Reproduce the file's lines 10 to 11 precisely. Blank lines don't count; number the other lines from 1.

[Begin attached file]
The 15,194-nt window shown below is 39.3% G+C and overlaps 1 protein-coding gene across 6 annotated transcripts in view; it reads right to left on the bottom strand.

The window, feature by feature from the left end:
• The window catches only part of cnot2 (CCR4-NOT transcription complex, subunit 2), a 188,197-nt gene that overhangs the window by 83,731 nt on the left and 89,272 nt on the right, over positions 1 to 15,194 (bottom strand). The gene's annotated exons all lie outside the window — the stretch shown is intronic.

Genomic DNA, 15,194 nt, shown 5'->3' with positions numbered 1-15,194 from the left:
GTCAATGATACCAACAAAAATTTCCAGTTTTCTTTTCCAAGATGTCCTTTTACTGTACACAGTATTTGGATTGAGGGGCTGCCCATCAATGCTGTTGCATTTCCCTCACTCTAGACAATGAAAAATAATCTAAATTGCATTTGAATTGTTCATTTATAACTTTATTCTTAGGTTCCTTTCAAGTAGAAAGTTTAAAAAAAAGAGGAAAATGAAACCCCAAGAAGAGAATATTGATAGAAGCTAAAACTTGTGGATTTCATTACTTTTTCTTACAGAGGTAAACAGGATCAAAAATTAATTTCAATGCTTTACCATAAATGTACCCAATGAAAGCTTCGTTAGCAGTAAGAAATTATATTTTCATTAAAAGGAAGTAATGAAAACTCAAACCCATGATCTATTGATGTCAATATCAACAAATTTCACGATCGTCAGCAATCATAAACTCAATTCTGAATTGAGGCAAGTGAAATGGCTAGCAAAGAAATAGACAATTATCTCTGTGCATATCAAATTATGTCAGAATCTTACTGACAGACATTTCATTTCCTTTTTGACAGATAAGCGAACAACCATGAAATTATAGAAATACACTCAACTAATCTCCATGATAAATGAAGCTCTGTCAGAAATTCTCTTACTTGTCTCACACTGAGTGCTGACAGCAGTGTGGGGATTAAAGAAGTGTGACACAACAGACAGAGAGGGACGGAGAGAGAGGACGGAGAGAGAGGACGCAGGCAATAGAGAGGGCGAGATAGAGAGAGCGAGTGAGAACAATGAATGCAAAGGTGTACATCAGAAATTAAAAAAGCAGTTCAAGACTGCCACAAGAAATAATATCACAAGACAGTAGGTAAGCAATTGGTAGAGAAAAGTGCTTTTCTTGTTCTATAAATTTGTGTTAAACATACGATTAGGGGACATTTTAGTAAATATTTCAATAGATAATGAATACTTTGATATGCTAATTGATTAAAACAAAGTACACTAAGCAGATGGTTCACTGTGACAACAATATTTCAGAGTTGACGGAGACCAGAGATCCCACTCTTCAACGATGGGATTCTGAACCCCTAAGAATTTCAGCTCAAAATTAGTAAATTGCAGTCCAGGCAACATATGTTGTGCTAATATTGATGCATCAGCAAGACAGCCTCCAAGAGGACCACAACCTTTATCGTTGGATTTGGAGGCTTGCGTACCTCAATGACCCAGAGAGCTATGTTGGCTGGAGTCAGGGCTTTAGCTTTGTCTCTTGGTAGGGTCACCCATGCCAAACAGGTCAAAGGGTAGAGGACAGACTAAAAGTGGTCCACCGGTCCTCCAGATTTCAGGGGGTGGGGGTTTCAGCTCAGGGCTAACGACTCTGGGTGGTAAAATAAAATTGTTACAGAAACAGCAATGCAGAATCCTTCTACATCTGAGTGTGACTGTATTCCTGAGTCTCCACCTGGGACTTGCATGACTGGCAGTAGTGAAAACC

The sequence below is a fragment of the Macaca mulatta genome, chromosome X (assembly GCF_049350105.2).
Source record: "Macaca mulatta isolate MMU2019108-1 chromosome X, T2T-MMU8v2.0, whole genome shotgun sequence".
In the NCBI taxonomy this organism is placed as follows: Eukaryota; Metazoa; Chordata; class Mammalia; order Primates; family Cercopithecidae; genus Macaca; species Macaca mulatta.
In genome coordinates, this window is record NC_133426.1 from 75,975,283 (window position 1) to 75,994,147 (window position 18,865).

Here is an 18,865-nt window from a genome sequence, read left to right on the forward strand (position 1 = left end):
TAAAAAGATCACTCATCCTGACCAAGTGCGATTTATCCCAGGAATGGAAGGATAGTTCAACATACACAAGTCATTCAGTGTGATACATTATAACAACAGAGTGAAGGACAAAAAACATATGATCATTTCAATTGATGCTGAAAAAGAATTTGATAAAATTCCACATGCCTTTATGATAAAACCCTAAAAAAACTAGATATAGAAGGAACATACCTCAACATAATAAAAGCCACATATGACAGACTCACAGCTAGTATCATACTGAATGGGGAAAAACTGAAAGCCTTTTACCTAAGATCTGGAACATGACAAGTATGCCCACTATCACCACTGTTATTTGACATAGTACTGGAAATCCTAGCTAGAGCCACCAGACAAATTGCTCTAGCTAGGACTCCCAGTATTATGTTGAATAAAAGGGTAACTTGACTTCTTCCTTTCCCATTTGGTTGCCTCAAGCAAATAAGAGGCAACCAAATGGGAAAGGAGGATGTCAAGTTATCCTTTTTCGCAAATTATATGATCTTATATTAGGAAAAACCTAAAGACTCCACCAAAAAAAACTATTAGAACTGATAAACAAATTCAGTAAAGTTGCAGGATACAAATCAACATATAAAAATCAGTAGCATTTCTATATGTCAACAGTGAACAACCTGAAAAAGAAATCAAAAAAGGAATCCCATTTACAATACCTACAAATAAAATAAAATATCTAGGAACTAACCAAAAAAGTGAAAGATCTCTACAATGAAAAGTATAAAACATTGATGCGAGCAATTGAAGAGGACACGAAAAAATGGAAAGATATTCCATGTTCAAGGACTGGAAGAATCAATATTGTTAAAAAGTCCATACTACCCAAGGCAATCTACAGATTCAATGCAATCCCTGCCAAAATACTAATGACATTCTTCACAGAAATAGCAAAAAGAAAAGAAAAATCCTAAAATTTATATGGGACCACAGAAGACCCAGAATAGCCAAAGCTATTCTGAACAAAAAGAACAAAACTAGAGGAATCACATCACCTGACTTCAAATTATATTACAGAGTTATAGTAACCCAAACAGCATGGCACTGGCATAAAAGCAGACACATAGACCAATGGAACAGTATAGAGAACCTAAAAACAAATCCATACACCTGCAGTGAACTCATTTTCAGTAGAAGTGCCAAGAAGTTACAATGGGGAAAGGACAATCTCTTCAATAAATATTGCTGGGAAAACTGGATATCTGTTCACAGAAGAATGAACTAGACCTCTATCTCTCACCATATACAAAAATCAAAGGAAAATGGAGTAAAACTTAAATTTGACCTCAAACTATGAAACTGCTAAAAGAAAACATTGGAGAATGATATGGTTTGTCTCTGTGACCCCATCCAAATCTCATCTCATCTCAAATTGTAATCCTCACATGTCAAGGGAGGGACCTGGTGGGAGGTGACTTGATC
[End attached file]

Here is an 18,865-nt window from a genome sequence, read left to right on the forward strand (position 1 = left end):
TAAAAAGATCACTCATCCTGACCAAGTGCGATTTATCCCAGGAATGGAAGGATAGTTCAACATACACAAGTCATTCAGTGTGATACATTATAACAACAGAGTGAAGGACAAAAAACATATGATCATTTCAATTGATGCTGAAAAAGAATTTGATAAAATTCCACATGCCTTTATGATAAAACCCTAAAAAAACTAGATATAGAAGGAACATACCTCAACATAATAAAAGCCACATATGACAGACTCACAGCTAGTATCATACTGAATGGGGAAAAACTGAAAGCCTTTTACCTAAGATCTGGAACATGACAAGTATGCCCACTATCACCACTGTTATTTGACATAGTACTGGAAATCCTAGCTAGAGCCACCAGACAAATTGCTCTAGCTAGGACTCCCAGTATTATGTTGAATAAAAGGGTAACTTGACTTCTTCCTTTCCCATTTGGTTGCCTCAAGCAAATAAGAGGCAACCAAATGGGAAAGGAGGATGTCAAGTTATCCTTTTTCGCAAATTATATGATCTTATATTAGGAAAAACCTAAAGACTCCACCAAAAAAAACTATTAGAACTGATAAACAAATTCAGTAAAGTTGCAGGATACAAATCAACATATAAAAATCAGTAGCATTTCTATATGTCAACAGTGAACAACCTGAAAAAGAAATCAAAAAAGGAATCCCATTTACAATACCTACAAATAAAATAAAATATCTAGGAACTAACCAAAAAAGTGAAAGATCTCTACAATGAAAAGTATAAAACATTGATGCGAGCAATTGAAGAGGACACGAAAAAATGGAAAGATATTCCATGTTCAAGGACTGGAAGAATCAATATTGTTAAAAAGTCCATACTACCCAAGGCAATCTACAGATTCAATGCAATCCCTGCCAAAATACTAATGACATTCTTCACAGAAATAGCAAAAAGAAAAGAAAAATCCTAAAATTTATATGGGACCACAGAAGACCCAGAATAGCCAAAGCTATTCTGAACAAAAAGAACAAAACTAGAGGAATCACATCACCTGACTTCAAATTATATTACAGAGTTATAGTAACCCAAACAGCATGGCACTGGCATAAAAGCAGACACATAGACCAATGGAACAGTATAGAGAACCTAAAAACAAATCCATACACCTGCAGTGAACTCATTTTCAGTAGAAGTGCCAAGAAGTTACAATGGGGAAAGGACAATCTCTTCAATAAATATTGCTGGGAAAACTGGATATCTGTTCACAGAAGAATGAACTAGACCTCTATCTCTCACCATATACAAAAATCAAAGGAAAATGGAGTAAAACTTAAATTTGACCTCAAACTATGAAACTGCTAAAAGAAAACATTGGAGAATGATATGGTTTGTCTCTGTGACCCCATCCAAATCTCATCTCATCTCAAATTGTAATCCTCACATGTCAAGGGAGGGACCTGGTGGGAGGTGACTTGATC